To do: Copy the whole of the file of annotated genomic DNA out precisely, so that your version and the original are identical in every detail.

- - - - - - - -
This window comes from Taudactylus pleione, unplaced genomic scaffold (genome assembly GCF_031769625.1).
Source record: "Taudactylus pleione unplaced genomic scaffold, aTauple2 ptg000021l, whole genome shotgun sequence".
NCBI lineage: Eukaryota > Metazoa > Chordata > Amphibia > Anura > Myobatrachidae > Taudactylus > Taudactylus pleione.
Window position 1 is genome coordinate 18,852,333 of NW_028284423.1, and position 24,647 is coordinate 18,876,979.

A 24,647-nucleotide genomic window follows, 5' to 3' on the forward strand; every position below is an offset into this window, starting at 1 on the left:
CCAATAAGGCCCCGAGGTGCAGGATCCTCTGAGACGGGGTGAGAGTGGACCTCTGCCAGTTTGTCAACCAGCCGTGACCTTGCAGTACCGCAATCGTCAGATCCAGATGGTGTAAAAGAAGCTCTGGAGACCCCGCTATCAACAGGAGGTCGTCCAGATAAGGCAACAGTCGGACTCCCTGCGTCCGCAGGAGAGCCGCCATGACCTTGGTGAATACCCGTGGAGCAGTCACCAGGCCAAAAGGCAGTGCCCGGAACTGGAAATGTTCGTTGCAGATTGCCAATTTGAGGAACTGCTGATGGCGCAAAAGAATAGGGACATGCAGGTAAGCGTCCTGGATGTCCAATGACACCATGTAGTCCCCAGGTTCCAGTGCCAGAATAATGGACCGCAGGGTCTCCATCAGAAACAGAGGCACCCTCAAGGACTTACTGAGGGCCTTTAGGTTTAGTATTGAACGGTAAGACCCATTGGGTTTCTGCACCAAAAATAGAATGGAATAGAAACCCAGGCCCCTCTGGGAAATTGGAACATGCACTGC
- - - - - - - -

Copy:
This window comes from Taudactylus pleione, unplaced genomic scaffold (genome assembly GCF_031769625.1).
Source record: "Taudactylus pleione unplaced genomic scaffold, aTauple2 ptg000021l, whole genome shotgun sequence".
NCBI lineage: Eukaryota > Metazoa > Chordata > Amphibia > Anura > Myobatrachidae > Taudactylus > Taudactylus pleione.
Window position 1 is genome coordinate 18,852,333 of NW_028284423.1, and position 24,647 is coordinate 18,876,979.

A 24,647-nucleotide genomic window follows, 5' to 3' on the forward strand; every position below is an offset into this window, starting at 1 on the left:
CCAATAAGGCCCCGAGGTGCAGGATCCTCTGAGACGGGGTGAGAGTGGACCTCTGCCAGTTTGTCAACCAGCCGTGACCTTGCAGTACCGCAATCGTCAGATCCAGATGGTGTAAAAGAAGCTCTGGAGACCCCGCTATCAACAGGAGGTCGTCCAGATAAGGCAACAGTCGGACTCCCTGCGTCCGCAGGAGAGCCGCCATGACCTTGGTGAATACCCGTGGAGCAGTCACCAGGCCAAAAGGCAGTGCCCGGAACTGGAAATGTTCGTTGCAGATTGCCAATTTGAGGAACTGCTGATGGCGCAAAAGAATAGGGACATGCAGGTAAGCGTCCTGGATGTCCAATGACACCATGTAGTCCCCAGGTTCCAGTGCCAGAATAATGGACCGCAGGGTCTCCATCAGAAACAGAGGCACCCTCAAGGACTTACTGAGGGCCTTTAGGTTTAGTATTGAACGGTAAGACCCATTGGGTTTCTGCACCAAAAATAGAATGGAATAGAAACCCAGGCCCCTCTGGGAAATTGGAACATGCACTGC